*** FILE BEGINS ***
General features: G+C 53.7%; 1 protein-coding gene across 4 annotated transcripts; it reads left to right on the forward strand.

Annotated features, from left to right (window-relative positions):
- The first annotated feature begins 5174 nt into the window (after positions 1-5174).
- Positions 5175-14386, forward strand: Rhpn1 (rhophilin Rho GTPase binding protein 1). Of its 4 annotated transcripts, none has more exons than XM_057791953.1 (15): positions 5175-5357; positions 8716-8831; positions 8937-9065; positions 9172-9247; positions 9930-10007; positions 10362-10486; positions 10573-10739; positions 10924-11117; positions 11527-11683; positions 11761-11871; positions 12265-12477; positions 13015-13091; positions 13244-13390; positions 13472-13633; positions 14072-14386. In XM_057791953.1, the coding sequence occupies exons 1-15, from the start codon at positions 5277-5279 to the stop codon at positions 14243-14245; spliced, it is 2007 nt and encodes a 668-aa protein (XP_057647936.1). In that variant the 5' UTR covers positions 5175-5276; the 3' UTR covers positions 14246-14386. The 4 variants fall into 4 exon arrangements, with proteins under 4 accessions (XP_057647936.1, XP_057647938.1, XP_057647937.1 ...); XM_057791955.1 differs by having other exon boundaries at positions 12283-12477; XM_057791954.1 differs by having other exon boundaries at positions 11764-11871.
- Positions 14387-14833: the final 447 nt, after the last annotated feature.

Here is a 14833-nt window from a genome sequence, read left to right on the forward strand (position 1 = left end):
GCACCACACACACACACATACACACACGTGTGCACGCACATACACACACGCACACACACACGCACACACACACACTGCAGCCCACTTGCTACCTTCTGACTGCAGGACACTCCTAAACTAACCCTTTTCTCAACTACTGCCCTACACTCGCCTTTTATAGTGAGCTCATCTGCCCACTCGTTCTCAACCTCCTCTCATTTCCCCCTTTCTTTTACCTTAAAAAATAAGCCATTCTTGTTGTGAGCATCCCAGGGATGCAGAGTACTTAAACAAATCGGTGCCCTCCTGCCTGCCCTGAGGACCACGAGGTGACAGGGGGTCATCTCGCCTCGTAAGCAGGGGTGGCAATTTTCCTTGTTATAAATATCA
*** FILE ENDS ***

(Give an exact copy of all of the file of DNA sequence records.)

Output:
General features: G+C 53.7%; 1 protein-coding gene across 4 annotated transcripts; it reads left to right on the forward strand.

Annotated features, from left to right (window-relative positions):
- The first annotated feature begins 5174 nt into the window (after positions 1-5174).
- Positions 5175-14386, forward strand: Rhpn1 (rhophilin Rho GTPase binding protein 1). Of its 4 annotated transcripts, none has more exons than XM_057791953.1 (15): positions 5175-5357; positions 8716-8831; positions 8937-9065; positions 9172-9247; positions 9930-10007; positions 10362-10486; positions 10573-10739; positions 10924-11117; positions 11527-11683; positions 11761-11871; positions 12265-12477; positions 13015-13091; positions 13244-13390; positions 13472-13633; positions 14072-14386. In XM_057791953.1, the coding sequence occupies exons 1-15, from the start codon at positions 5277-5279 to the stop codon at positions 14243-14245; spliced, it is 2007 nt and encodes a 668-aa protein (XP_057647936.1). In that variant the 5' UTR covers positions 5175-5276; the 3' UTR covers positions 14246-14386. The 4 variants fall into 4 exon arrangements, with proteins under 4 accessions (XP_057647936.1, XP_057647938.1, XP_057647937.1 ...); XM_057791955.1 differs by having other exon boundaries at positions 12283-12477; XM_057791954.1 differs by having other exon boundaries at positions 11764-11871.
- Positions 14387-14833: the final 447 nt, after the last annotated feature.

Here is a 14833-nt window from a genome sequence, read left to right on the forward strand (position 1 = left end):
GCACCACACACACACACATACACACACGTGTGCACGCACATACACACACGCACACACACACGCACACACACACACTGCAGCCCACTTGCTACCTTCTGACTGCAGGACACTCCTAAACTAACCCTTTTCTCAACTACTGCCCTACACTCGCCTTTTATAGTGAGCTCATCTGCCCACTCGTTCTCAACCTCCTCTCATTTCCCCCTTTCTTTTACCTTAAAAAATAAGCCATTCTTGTTGTGAGCATCCCAGGGATGCAGAGTACTTAAACAAATCGGTGCCCTCCTGCCTGCCCTGAGGACCACGAGGTGACAGGGGGTCATCTCGCCTCGTAAGCAGGGGTGGCAATTTTCCTTGTTATAAATATCA